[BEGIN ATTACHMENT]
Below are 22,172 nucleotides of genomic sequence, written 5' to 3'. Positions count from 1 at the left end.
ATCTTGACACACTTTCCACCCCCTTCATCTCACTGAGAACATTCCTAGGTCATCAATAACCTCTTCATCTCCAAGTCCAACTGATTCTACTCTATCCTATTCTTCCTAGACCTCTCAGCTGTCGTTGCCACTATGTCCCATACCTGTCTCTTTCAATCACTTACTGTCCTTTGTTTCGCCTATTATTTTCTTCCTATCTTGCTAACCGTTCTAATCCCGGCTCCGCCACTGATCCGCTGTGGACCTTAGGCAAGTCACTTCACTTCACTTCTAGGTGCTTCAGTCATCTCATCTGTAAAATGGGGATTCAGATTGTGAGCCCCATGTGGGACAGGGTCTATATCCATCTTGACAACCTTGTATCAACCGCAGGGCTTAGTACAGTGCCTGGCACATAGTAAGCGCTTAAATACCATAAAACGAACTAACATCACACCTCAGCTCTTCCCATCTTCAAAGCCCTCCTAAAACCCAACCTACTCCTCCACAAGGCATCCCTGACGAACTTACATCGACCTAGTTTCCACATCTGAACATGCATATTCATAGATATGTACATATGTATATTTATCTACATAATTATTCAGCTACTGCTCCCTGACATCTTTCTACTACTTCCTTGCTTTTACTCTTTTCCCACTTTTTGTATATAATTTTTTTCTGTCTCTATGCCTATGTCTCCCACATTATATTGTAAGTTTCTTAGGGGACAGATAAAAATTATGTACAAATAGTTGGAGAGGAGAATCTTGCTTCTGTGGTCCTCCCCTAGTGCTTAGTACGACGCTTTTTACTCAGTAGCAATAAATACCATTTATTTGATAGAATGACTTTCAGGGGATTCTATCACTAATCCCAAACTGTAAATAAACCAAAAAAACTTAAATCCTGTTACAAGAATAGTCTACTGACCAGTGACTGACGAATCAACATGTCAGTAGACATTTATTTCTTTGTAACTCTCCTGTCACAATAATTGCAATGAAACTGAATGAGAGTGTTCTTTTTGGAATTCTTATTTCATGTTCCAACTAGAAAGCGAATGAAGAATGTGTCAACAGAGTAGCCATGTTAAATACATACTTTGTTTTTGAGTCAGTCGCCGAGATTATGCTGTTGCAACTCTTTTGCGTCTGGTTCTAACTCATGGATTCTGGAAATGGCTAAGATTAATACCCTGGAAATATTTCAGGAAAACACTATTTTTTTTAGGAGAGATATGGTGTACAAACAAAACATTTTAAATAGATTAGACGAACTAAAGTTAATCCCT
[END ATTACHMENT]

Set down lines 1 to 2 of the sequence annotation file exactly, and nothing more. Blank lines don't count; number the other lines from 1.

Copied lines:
Below are 22,172 nucleotides of genomic sequence, written 5' to 3'. Positions count from 1 at the left end.
ATCTTGACACACTTTCCACCCCCTTCATCTCACTGAGAACATTCCTAGGTCATCAATAACCTCTTCATCTCCAAGTCCAACTGATTCTACTCTATCCTATTCTTCCTAGACCTCTCAGCTGTCGTTGCCACTATGTCCCATACCTGTCTCTTTCAATCACTTACTGTCCTTTGTTTCGCCTATTATTTTCTTCCTATCTTGCTAACCGTTCTAATCCCGGCTCCGCCACTGATCCGCTGTGGACCTTAGGCAAGTCACTTCACTTCACTTCTAGGTGCTTCAGTCATCTCATCTGTAAAATGGGGATTCAGATTGTGAGCCCCATGTGGGACAGGGTCTATATCCATCTTGACAACCTTGTATCAACCGCAGGGCTTAGTACAGTGCCTGGCACATAGTAAGCGCTTAAATACCATAAAACGAACTAACATCACACCTCAGCTCTTCCCATCTTCAAAGCCCTCCTAAAACCCAACCTACTCCTCCACAAGGCATCCCTGACGAACTTACATCGACCTAGTTTCCACATCTGAACATGCATATTCATAGATATGTACATATGTATATTTATCTACATAATTATTCAGCTACTGCTCCCTGACATCTTTCTACTACTTCCTTGCTTTTACTCTTTTCCCACTTTTTGTATATAATTTTTTTCTGTCTCTATGCCTATGTCTCCCACATTATATTGTAAGTTTCTTAGGGGACAGATAAAAATTATGTACAAATAGTTGGAGAGGAGAATCTTGCTTCTGTGGTCCTCCCCTAGTGCTTAGTACGACGCTTTTTACTCAGTAGCAATAAATACCATTTATTTGATAGAATGACTTTCAGGGGATTCTATCACTAATCCCAAACTGTAAATAAACCAAAAAAACTTAAATCCTGTTACAAGAATAGTCTACTGACCAGTGACTGACGAATCAACATGTCAGTAGACATTTATTTCTTTGTAACTCTCCTGTCACAATAATTGCAATGAAACTGAATGAGAGTGTTCTTTTTGGAATTCTTATTTCATGTTCCAACTAGAAAGCGAATGAAGAATGTGTCAACAGAGTAGCCATGTTAAATACATACTTTGTTTTTGAGTCAGTCGCCGAGATTATGCTGTTGCAACTCTTTTGCGTCTGGTTCTAACTCATGGATTCTGGAAATGGCTAAGATTAATACCCTGGAAATATTTCAGGAAAACACTATTTTTTTTAGGAGAGATATGGTGTACAAACAAAACATTTTAAATAGATTAGACGAACTAAAGTTAATCCCT